DOE's Jefferson Lab Receives Approval To Start Construction of $310 Million Upgrade

NEWPORT NEWS, Va., Sept. 15, 2008 – The U.S. Department of Energy’s Thomas Jefferson National Accelerator Facility (Jefferson Lab) today received approval from DOE to begin construction on a $310 million project that will provide physicists worldwide with an unprecedented ability to study the basic building blocks of the visible universe.

The 12 GeV Continuous Electron Beam Accelerator Facility (CEBAF) upgrade project has been a high priority for DOE's Office of Science since it published its landmark report, "Facilities for the Future of Science: A Twenty Year Outlook" in 2003. The report was the first long-range facilities plan prioritized across disciplines ever issued by a government science-funding agency anywhere in the world.

The construction approval received today, known as Critical Decision 3 or CD-3, concludes an exhaustive, multi-year review process that clearly established the scientific need, merit and quality of the 12 GeV CEBAF upgrade project. The project will see DOE’s Jefferson Lab double the energy of its accelerated electron beam from 6 billion electron volts (GeV) to 12 GeV; construct a new experimental hall; and upgrade the equipment in its three existing experimental halls. Construction funds are requested in the President’s Fiscal Year 2009 Budget Request, and project completion is planned for 2015.

"Today's approval is truly historic," said Dr. Jehanne Simon-Gillo, Acting Associate Director of DOE’s Office of Science for Nuclear Physics. "The 12 GeV CEBAF upgrade will enable scientists to seek answers to some of Nature's most perplexing questions, expand our knowledge of the universe and benefit people around the world. The project also clearly demonstrates our Nation's commitment to remaining in the forefront of scientific exploration and discovery."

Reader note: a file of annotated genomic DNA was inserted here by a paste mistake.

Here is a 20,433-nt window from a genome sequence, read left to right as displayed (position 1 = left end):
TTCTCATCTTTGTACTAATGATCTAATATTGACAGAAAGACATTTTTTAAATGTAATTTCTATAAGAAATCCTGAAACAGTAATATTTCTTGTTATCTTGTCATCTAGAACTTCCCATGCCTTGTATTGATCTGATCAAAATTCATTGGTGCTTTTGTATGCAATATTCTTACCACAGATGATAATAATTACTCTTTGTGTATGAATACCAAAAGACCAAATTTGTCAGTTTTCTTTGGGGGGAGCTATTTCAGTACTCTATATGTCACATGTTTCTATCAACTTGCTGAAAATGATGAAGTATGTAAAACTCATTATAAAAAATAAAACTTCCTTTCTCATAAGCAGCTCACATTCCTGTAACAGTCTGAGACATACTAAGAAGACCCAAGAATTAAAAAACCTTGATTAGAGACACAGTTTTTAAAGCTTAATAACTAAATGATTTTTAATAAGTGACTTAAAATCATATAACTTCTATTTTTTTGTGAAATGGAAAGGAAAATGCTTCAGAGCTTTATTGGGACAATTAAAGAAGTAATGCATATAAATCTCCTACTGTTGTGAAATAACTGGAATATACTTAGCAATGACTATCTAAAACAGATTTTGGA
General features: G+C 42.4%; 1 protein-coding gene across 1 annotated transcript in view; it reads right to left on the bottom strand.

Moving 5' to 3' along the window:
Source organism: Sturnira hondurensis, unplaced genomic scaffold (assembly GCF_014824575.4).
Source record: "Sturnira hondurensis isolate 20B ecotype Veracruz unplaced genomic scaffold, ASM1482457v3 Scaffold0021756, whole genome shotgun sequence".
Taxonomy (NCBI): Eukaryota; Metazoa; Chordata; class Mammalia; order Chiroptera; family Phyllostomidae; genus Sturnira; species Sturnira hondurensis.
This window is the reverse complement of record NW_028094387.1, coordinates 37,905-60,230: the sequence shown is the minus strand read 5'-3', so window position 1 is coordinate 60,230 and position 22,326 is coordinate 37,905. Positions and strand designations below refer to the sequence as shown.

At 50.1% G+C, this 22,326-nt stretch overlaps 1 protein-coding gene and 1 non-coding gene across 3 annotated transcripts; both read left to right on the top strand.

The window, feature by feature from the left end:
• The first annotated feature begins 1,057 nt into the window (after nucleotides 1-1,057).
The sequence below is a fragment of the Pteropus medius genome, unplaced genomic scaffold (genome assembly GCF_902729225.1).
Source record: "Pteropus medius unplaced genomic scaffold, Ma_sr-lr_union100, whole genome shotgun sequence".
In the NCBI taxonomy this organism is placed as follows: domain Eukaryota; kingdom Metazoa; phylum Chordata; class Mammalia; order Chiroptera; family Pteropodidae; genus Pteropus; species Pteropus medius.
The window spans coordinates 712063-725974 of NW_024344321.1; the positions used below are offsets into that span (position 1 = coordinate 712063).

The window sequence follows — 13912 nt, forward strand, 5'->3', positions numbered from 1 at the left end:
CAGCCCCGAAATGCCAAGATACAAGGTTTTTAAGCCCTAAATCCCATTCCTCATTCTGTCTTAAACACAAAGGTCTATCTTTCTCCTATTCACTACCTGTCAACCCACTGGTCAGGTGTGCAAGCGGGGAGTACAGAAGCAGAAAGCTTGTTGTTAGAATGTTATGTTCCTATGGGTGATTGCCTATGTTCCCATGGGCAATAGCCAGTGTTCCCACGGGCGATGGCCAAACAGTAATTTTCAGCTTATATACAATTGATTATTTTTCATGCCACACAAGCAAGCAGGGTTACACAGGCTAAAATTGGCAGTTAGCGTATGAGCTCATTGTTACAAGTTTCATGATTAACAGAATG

Jefferson Lab is a world-leading nuclear physics research laboratory devoted to the study of the building blocks of matter – quarks and gluons - that make up 99 percent of the mass of our everyday world. Scientists from across the Nation and around the world use the lab’s facilities to probe the nucleus of the atom. The upgrade will employ new methods for studying the basic properties of the building blocks of the universe, how they are formed, how they interact and the forces that regulate these interactions.

"This is a very exciting day for all of us at Jefferson Lab; the upgrade will provide a qualitative change with an enormous enhancement to our experimental program enabling higher precision and better resolution.," said Jefferson Lab Director Hugh Montgomery. "Many people have worked very hard to get us to this point, the veritable springboard. We look forward to building this wonderful machine and using its world-leading capabilities to learn more about our world."

Through experiments, physicists will use the upgraded accelerator to expand the knowledge of nuclear and particle physics. The upgrade will affect four main areas of study:

  • Quark Confinement - With the upgrade, physicists plan to address one of the great mysteries of modern physics - why quarks only exist together, and never alone.
  • The Fundamental Structure of Protons and Neutrons - The upgrade will enable scientists to map in detail the distributions of quarks in space and momentum, culminating in tomography measurements that will constitute a three-dimensional picture of the internal structures of protons and neutrons.
  • The Physics of Nuclei – The upgrade will allow researchers to illuminate the role of quarks in the structure and properties of atomic nuclei, and how these quarks interact with a dense nuclear medium.
  • Tests of the Standard Model - An upgraded facility will allow physicists to study the limits of the "Standard Model," a theory that describes the fundamental particles and their interactions.

To explore protons and neutrons, the CEBAF accelerator propels a beam of electrons at nearly the speed of light around an oval-shaped “racetrack” that is 7/8 mile long and buried 25 feet underground. When the beam smashes into the experimental targets, huge detectors collect the fragments. By studying the speed, direction and energy of the scattered fragments, scientists can unveil the inner secrets of protons and neutrons.

The laboratory, which operates on a 206-acre campus, employs more than 650 people and is a center for nuclear physics research, superconducting accelerator technology, and education. It is one of 17 National Laboratories funded and overseen by DOE.  Jefferson Lab is managed and operated by Jefferson Science Associates, LLC, a company formed by the Southeastern Universities Research Association and Computer Sciences Corp.

 

Media Contact: Dean Golembeski, Jefferson Lab Public Relations, 757-269-7689 or deang@jlab.org